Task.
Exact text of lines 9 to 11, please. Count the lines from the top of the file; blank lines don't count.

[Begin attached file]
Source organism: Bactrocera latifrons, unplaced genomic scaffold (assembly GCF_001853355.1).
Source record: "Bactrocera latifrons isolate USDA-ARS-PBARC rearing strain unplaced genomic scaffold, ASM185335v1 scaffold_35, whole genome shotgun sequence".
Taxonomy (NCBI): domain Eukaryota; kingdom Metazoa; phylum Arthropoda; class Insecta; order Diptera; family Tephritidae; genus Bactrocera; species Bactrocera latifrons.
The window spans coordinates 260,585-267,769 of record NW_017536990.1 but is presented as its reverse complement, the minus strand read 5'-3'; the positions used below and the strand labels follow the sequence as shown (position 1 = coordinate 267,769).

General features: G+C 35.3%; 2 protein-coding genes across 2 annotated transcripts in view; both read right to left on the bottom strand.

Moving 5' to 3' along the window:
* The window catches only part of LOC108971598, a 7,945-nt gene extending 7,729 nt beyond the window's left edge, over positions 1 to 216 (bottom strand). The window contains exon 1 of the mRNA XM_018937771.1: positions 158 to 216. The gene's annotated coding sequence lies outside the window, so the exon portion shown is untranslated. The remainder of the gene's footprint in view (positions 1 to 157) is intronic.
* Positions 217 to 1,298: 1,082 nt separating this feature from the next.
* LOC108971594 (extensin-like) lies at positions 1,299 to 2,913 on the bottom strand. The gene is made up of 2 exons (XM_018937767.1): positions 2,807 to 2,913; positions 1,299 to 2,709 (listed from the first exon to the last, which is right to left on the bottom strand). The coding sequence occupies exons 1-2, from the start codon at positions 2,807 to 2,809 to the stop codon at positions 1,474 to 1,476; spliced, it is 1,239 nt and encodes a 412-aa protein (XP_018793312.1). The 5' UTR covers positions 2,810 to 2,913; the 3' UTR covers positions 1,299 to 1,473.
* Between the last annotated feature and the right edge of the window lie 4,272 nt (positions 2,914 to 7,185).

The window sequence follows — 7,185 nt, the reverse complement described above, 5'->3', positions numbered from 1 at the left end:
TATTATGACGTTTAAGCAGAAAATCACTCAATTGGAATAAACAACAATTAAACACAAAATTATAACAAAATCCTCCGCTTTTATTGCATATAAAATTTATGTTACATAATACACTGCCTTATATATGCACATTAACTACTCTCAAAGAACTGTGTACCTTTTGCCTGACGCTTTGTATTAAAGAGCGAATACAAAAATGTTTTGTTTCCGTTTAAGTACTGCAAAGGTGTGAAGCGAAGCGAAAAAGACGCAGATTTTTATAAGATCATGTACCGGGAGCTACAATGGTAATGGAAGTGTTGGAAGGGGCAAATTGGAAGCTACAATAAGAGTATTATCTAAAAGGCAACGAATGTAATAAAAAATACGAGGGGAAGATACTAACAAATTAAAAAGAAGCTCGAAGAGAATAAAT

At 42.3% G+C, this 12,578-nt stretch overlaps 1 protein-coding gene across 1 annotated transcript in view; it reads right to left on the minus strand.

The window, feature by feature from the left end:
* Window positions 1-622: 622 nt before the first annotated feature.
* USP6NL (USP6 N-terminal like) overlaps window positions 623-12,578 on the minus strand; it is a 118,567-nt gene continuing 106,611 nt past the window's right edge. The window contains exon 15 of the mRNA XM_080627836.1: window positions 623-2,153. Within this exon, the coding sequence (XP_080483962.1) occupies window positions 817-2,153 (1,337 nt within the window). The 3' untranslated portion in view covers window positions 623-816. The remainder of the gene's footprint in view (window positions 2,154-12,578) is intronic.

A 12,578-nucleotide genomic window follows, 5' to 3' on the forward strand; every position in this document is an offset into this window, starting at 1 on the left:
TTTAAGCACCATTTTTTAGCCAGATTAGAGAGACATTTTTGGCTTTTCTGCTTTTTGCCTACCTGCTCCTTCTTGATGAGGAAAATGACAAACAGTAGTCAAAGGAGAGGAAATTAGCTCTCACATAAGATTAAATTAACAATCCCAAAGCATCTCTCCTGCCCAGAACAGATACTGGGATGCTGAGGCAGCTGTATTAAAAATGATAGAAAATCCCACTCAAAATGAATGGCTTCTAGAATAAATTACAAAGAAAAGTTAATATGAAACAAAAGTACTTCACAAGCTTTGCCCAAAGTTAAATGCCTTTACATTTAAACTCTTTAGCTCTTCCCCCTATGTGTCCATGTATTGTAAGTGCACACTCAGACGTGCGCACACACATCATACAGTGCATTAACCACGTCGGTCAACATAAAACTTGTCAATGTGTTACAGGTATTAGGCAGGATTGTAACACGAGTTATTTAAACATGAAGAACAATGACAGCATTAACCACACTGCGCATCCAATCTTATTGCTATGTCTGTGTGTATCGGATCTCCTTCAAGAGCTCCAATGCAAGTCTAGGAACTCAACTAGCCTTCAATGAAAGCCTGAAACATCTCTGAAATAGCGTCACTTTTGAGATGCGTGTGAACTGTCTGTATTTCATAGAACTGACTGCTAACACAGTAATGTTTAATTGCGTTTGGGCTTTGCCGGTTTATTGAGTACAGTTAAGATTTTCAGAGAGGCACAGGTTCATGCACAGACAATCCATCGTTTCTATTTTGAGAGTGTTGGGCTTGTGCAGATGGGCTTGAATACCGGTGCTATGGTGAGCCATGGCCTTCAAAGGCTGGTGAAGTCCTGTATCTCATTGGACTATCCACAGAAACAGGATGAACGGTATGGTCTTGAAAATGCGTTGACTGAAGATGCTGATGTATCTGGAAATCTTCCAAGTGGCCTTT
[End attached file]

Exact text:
* LOC108971594 (extensin-like) lies at positions 1,299 to 2,913 on the bottom strand. The gene is made up of 2 exons (XM_018937767.1): positions 2,807 to 2,913; positions 1,299 to 2,709 (listed from the first exon to the last, which is right to left on the bottom strand). The coding sequence occupies exons 1-2, from the start codon at positions 2,807 to 2,809 to the stop codon at positions 1,474 to 1,476; spliced, it is 1,239 nt and encodes a 412-aa protein (XP_018793312.1). The 5' UTR covers positions 2,810 to 2,913; the 3' UTR covers positions 1,299 to 1,473.
* Between the last annotated feature and the right edge of the window lie 4,272 nt (positions 2,914 to 7,185).

The window sequence follows — 7,185 nt, the reverse complement described above, 5'->3', positions numbered from 1 at the left end: